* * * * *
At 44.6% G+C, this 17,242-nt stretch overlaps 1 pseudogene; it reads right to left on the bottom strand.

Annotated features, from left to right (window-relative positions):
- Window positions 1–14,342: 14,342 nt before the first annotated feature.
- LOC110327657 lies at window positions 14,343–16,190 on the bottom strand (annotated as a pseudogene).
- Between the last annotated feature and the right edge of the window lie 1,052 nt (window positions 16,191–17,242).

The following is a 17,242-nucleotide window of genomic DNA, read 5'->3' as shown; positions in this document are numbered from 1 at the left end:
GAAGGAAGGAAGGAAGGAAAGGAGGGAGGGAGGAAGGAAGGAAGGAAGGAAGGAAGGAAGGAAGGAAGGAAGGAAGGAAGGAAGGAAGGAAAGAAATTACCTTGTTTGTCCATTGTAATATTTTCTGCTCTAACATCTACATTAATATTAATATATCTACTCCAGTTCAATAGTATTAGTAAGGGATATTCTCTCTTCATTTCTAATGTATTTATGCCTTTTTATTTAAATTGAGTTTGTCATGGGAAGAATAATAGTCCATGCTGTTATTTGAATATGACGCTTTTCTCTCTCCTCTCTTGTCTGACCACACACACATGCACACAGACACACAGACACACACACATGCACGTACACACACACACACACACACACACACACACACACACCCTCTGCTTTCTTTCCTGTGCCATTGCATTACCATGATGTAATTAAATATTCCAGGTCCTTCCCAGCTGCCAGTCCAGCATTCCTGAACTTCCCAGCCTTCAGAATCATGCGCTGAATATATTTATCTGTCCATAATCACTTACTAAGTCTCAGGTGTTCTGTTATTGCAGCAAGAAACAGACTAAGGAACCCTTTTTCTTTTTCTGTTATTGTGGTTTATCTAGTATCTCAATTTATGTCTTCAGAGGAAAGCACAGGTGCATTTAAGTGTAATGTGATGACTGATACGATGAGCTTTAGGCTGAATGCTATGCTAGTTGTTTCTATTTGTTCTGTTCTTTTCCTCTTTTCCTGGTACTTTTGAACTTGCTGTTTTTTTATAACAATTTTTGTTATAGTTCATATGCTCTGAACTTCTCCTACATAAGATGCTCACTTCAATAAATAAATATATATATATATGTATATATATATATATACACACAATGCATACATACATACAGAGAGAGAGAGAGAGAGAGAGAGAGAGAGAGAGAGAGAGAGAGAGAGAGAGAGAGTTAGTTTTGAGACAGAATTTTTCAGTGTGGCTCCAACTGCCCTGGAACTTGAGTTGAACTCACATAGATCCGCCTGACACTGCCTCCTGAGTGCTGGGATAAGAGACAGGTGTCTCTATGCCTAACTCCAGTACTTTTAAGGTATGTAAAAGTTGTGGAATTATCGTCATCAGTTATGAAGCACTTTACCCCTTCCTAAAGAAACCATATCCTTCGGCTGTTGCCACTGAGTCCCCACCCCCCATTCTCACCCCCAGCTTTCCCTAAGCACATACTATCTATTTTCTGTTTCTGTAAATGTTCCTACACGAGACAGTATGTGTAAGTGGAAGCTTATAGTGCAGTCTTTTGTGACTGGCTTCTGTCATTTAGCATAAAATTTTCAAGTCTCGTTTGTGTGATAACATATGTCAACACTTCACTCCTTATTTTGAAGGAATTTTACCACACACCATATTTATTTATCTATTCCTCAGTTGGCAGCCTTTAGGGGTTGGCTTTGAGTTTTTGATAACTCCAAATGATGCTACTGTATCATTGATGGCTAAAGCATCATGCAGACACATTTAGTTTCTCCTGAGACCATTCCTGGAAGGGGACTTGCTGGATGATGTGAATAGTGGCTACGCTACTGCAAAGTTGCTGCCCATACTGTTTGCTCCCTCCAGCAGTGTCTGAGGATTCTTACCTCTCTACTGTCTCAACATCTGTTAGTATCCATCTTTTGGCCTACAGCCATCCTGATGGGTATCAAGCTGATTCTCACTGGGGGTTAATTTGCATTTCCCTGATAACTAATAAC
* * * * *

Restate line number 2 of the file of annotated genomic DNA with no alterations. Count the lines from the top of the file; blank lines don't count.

Annotated features, from left to right (window-relative positions):